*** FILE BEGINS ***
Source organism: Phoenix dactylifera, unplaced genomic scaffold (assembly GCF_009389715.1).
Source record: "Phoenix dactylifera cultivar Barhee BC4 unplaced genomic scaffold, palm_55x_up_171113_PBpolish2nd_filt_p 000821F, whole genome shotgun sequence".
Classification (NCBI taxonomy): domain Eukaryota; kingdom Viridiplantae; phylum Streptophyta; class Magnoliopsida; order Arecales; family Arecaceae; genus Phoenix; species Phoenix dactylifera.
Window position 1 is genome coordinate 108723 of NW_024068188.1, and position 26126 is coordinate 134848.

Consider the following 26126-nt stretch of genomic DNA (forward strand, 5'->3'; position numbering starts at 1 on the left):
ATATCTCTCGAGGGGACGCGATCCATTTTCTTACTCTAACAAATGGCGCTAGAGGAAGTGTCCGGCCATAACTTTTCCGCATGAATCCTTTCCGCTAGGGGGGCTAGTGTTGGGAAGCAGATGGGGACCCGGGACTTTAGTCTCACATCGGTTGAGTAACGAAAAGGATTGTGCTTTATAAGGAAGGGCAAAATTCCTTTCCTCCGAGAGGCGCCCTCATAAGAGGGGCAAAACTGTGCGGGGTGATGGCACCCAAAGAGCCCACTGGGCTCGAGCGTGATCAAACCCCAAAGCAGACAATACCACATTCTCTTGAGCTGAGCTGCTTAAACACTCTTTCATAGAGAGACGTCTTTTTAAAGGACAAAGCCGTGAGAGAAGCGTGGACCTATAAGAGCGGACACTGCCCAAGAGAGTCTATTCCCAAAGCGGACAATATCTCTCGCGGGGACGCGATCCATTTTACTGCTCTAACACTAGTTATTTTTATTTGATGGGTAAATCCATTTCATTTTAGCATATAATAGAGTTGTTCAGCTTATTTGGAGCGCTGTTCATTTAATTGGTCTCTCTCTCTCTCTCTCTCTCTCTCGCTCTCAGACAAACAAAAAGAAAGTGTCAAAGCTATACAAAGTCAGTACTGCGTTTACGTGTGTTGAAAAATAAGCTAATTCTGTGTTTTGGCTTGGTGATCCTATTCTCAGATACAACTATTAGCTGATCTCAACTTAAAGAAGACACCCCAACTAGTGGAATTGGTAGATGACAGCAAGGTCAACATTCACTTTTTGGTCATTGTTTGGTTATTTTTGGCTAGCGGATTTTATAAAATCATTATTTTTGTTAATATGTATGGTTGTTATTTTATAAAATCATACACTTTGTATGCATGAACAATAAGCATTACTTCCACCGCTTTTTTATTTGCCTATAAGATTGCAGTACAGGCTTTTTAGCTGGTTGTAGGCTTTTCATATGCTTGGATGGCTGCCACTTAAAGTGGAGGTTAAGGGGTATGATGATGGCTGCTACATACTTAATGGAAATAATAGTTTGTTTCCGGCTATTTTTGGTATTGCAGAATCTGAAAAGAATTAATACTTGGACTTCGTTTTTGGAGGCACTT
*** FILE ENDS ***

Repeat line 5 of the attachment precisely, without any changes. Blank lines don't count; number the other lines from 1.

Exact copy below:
Consider the following 26126-nt stretch of genomic DNA (forward strand, 5'->3'; position numbering starts at 1 on the left):